It makes head-mounted displays. They use high-definition movie screens, booming sounds and motorized seats to simulate adventures into space and beyond. This technology creates virtual reality roll coasters so it provides real-world coaster with a head-mounted display. Riders might be transported to the back of a dragon or other fantastical environments.

Healthcare & Clinical Therapies


Virtual Reality is being used in various medical fields like clinical therapy, anxiety disorder treatment, pain management, phobia treatment, robotic surgery, surgery simulation etc. With the help of HumanSim System, doctors, nurses, and others can learn new skills in a virtual environment and also interact with a patient to detect its problems without harming them. So they get experience with a series of sensors.

Military


Virtual Reality is used in the every field of the Military i.e. Army, Navy and Air Force. This is particularly used for training soldiers for combat and dangerous situations and they have to learn how to react in these situations. Through virtual reality simulation, Soldiers learn many things without the risk of a death or a serious injury. For Example, flight simulators are used to teach flying skills and they learn how to deal with emergency situations. So there are many Military uses of Virtual Reality such as Battlefield Simulation, Virtual boot camp, Vehicle Simulation etc.

Construction


There is an extremely scope of Virtual Reality in the construction field. In the virtual environment, an organization makes a structure in 3D and views a number of factors without the time and cost of the building structure. It is also used to train construction workers and employees so that they can fit in the working environment.


Fashion


Virtual Reality can be used in a variety of ways in Fashion field. It designs VR software for building virtual fashion stores where people can do shopping in a real 3D virtual mall which is designed to resemble a modern shopping mall. Virtual Reality creates 3D avatars to help with clothes design and 3D fashion portfolio. It also helps to arrange fashion show in a virtual environment.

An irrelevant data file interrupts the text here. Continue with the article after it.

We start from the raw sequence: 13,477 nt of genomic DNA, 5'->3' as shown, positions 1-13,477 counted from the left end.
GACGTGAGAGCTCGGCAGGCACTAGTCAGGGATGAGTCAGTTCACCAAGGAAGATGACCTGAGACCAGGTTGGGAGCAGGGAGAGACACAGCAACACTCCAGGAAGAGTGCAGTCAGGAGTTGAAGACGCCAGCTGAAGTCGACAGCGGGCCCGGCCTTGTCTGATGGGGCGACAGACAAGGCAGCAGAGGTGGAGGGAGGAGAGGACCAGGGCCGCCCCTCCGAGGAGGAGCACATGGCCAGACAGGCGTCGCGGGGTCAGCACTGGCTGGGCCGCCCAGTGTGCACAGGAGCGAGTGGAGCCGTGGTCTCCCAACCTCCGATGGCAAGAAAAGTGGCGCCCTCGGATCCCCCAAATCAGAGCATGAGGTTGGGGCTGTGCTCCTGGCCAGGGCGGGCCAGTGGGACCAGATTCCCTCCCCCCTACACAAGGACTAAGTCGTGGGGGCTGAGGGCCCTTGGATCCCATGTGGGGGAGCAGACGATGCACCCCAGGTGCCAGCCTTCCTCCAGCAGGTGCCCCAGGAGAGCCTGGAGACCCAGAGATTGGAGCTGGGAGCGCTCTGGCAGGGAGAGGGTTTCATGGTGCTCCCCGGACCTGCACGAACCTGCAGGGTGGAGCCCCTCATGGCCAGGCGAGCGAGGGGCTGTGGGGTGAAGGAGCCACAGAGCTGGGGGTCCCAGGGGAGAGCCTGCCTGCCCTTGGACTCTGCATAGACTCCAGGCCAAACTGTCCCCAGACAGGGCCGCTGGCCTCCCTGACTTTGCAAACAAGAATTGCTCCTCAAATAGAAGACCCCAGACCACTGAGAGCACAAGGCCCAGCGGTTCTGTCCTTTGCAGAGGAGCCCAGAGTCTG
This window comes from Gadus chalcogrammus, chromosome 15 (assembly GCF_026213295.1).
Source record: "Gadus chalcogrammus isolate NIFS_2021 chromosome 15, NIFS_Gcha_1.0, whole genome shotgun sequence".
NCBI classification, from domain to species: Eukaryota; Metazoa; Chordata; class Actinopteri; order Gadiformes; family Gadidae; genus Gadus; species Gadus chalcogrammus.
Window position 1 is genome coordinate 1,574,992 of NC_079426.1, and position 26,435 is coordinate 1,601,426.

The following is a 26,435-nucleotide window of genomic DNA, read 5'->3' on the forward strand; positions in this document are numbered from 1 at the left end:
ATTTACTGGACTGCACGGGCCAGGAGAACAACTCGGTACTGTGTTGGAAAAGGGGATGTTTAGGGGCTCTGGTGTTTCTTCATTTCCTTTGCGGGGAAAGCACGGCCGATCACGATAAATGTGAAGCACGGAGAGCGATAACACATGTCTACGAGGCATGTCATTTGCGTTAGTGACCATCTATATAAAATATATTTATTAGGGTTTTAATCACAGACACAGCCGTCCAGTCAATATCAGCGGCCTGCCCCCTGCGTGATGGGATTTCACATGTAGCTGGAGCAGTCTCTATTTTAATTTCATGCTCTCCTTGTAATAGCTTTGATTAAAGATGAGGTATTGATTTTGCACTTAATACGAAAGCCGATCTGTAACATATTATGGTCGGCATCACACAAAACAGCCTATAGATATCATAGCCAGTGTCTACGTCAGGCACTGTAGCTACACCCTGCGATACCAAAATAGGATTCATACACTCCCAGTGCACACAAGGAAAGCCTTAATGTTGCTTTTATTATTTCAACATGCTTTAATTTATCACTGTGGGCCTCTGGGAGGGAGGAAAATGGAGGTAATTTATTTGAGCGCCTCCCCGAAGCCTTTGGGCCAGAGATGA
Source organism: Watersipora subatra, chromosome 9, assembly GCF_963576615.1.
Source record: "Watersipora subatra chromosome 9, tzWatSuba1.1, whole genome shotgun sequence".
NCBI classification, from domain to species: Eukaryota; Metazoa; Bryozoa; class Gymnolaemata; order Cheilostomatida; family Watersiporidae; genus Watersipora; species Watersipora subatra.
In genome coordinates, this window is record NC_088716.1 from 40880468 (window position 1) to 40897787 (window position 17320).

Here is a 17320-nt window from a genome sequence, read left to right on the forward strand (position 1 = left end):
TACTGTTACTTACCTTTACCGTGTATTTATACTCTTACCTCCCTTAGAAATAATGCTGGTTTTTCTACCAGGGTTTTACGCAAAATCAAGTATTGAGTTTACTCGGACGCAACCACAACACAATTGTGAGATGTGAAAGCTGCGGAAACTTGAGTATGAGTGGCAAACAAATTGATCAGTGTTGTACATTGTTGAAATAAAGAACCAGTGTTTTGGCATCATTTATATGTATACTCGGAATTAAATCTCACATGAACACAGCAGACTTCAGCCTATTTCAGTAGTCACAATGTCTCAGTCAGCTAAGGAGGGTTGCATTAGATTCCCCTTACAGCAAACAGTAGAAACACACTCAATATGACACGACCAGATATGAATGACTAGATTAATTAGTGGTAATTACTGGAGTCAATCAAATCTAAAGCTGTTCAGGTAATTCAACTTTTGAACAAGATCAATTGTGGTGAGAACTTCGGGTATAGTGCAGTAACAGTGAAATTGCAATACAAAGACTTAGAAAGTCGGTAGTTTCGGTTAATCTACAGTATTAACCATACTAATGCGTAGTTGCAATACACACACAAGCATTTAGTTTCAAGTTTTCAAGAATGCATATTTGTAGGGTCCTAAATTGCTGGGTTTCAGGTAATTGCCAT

Sports


Virtual Reality is used to give training in many sports such as golf, cycling, skiing, athletics etc. Through this, we can measure the performance of the sportsmen. They can learn various strategies of sports in a virtual 3D environment. It can be used to design sporting clothes and equipment, e.g. running shoe design.


Virtual Reality devices/gadgets

Google Cardboard | Price - Range $14.99 to $29.99


It is a good, justifiable provide virtual reality experience at the best cheapest price. Just pop your Smartphone into a cardboard cutout. It well-equipped with gyroscopes and the displays required for a virtual reality headset.

Oculus Rift VR | Price - Approx $599


Oculus Rift is primarily responsible for bringing on the wave of virtual reality and it comes with a hefty price tag. A resolution of 1080x1200 per eye, a 90Hz refresh rate, a wide field of view, and integrated headphones for a 3D audio effect. It has also rotational and positional tracking system. The approximate price is $599.

Samsung Gear VR | Price - Approx $99.99


Samsung has launched own virtual reality headsets, named Gear VR. It is basically a way to pop in your Samsung Smartphone into it, strap on the headset and experience Virtual Reality. It has various features like 96-degrees of Field of view, support for proximity sensors and an ever-expanding behemoth of content.

HTC Vive | Price - Approx $799


This headset is designed to utilize room-scale technology to turn the room into 3D space via sensors. It allows the users to navigate naturally with the ability of motion tracked handheld controllers to graphically manipulate objects, interact with precision, communicate and getting experience environments. It has various features such as 32-sensors-powered 360-degree motion tracking, 110-degrees field of view, 2160 x 1200 combined resolution and 90Hz refresh rate

Microsoft HoloLens | Price Approx $3000


The Microsoft Hololens is an untethered holographic projection device. It doesn’t require any other third-party software, hardware or platform to operate it. It is a standalone device that could project holographic projections into thin air. It has a 120-degree field of vision and high-definition visuals which provide best holographic computing experience. it is used in various industries like Media & Animation, Mechanical, Healthcare, Architecture, Research, and Automation.

Razer OSVR | Price - Range $199.99 to $299.99


It is an open source platform. It is an ecosystem of hardware and software that aims to create standards for hardware and gaming. This company provides its own SDK for development. It has various features such as 5.5 inches Full HD OLED display, display resolution 1920 x 1080, a gyroscope, a compass and an integrated accelerometer.

Gaming Consoles with Virtual Reality

Sony Playstation VR


It is developed by Sony Interactive Entertainment. It is a home video game console. In this, the player wearing the headset acts separately from other players without the headset. Playstation VR works with either the standard DualShock 4 controller or the PlayStation Move motion controllers. It has 5.7-inch OLED panel, 360-degree vision, display resolution 1080p, 3.5mm headphone jack, 120 frames per second, PlayStation camera, and processor box which is used to enable the Social Screen video output to the television as well as process the 3D audio effect.